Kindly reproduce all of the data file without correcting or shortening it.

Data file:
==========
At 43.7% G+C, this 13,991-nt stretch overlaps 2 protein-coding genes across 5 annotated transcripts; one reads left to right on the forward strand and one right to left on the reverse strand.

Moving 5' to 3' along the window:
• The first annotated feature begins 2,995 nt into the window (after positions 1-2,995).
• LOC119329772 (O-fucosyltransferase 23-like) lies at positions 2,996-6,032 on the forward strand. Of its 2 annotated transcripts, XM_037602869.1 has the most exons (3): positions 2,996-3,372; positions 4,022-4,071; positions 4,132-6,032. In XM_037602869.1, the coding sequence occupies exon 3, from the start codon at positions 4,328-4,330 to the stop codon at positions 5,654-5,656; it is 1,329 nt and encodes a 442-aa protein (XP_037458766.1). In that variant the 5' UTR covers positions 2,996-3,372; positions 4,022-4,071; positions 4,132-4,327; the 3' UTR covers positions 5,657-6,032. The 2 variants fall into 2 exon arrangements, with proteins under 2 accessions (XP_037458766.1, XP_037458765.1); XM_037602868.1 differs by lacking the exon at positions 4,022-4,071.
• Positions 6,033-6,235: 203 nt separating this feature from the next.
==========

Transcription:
At 43.7% G+C, this 13,991-nt stretch overlaps 2 protein-coding genes across 5 annotated transcripts; one reads left to right on the forward strand and one right to left on the reverse strand.

Moving 5' to 3' along the window:
• The first annotated feature begins 2,995 nt into the window (after positions 1-2,995).
• LOC119329772 (O-fucosyltransferase 23-like) lies at positions 2,996-6,032 on the forward strand. Of its 2 annotated transcripts, XM_037602869.1 has the most exons (3): positions 2,996-3,372; positions 4,022-4,071; positions 4,132-6,032. In XM_037602869.1, the coding sequence occupies exon 3, from the start codon at positions 4,328-4,330 to the stop codon at positions 5,654-5,656; it is 1,329 nt and encodes a 442-aa protein (XP_037458766.1). In that variant the 5' UTR covers positions 2,996-3,372; positions 4,022-4,071; positions 4,132-4,327; the 3' UTR covers positions 5,657-6,032. The 2 variants fall into 2 exon arrangements, with proteins under 2 accessions (XP_037458766.1, XP_037458765.1); XM_037602868.1 differs by lacking the exon at positions 4,022-4,071.
• Positions 6,033-6,235: 203 nt separating this feature from the next.